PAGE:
Just in case global warming isn't enough environmentalist-induced guilt for you, then here's another, from "librit" over at Ezra Klein's blog:
At the top of the list is a request that we start considering some of our smallest critter-neighbors, the bees. Albert Einstein either did or didn't have this to say about bees:
"If the bee disappeared off the surface of the globe then man would only have four years of life left. No more bees, no more pollination, no more plants, no more animals, no more man."
And while some bloggers are busy devoting time and bandwidth to proving or disproving that it was indeed Einstein who made that dire prediction, I'd like to point out that regardless of who said it, bees are in trouble.
And so, therefore, are we....
Regardless of your politics, I hope you'll think about the bees this weekend, as well as the many ecosystems--all interdependent, all quite fragile and easy to disrupt--that keep our planet and our species grooving along.
Yes, the bees are disappearing. Of course, if you look at the article, the problem appears to be confined to the United States. I'm not surprised, as environmentalists have a track record of predicting gloom and doom that usually don't come true. Here are a few of their more stellar moments:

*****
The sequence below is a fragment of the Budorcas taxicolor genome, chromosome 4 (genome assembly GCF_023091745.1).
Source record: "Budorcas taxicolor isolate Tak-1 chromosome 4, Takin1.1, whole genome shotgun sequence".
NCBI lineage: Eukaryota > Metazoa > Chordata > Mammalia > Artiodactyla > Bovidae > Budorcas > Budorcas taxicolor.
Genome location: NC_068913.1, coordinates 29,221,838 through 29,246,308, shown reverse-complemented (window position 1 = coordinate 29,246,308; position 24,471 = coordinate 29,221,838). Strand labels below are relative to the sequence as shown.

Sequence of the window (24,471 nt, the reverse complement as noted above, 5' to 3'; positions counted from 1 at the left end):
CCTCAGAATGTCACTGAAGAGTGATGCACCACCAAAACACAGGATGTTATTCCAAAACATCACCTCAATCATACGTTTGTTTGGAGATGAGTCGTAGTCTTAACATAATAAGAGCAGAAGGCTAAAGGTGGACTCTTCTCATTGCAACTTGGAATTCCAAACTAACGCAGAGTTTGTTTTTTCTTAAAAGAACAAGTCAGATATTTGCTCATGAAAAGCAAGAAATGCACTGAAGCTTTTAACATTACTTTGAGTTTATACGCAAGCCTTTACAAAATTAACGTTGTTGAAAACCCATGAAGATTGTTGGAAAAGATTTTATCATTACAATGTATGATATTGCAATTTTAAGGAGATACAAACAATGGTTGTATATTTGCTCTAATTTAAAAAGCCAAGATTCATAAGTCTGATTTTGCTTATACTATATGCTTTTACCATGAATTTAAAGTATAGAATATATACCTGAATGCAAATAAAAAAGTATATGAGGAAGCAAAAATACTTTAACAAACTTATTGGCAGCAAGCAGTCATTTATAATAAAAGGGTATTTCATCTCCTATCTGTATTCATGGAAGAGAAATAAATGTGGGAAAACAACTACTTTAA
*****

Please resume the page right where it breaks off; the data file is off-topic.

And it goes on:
-Rachel Carson, the patron saint of the movement, whose scientifically unsound book, Silent Spring, claimed that DDT caused cancer in humans (no, it doesn't). This led to a near worldwide ban of DDT. Cancer rates didn't improve because of it, but the incidence of Malaria did, killing millions.
-Paul Ehrlich, who predicted massive worldwide famine during the 1970s and 1980s in his book Population Bomb. How's that working out for you, Paul?
-Remember the Alar scare of the late 1980s? Turns out to have been a hoax perpetrated by the likes of the Natural Resource Defense Council. Didn't help at all with lowering cancer, but banning Alar did make fruits like apples more expensive.
-Remember noted oceanographer Ted Danson's prediction circa 1988 that we had only ten years left to save the oceans? Well, it's about 19 years later and they are still there.
So, do yourself a favor this Earth Day. Don't believe all the gloom-and-doom hype. Tell yourself the Earth isn't fragile, because it isn't. Get a reasonable perspective on global warming by going here and here.
And do celebrate. First, fill up your car with gas-best if done at an Exxon. Second, find some both plastic and disposable and throw it away. And third, go eat a steak and have lots of peppers and onions with it so that when you get home you can add some methane to the atmosphere.
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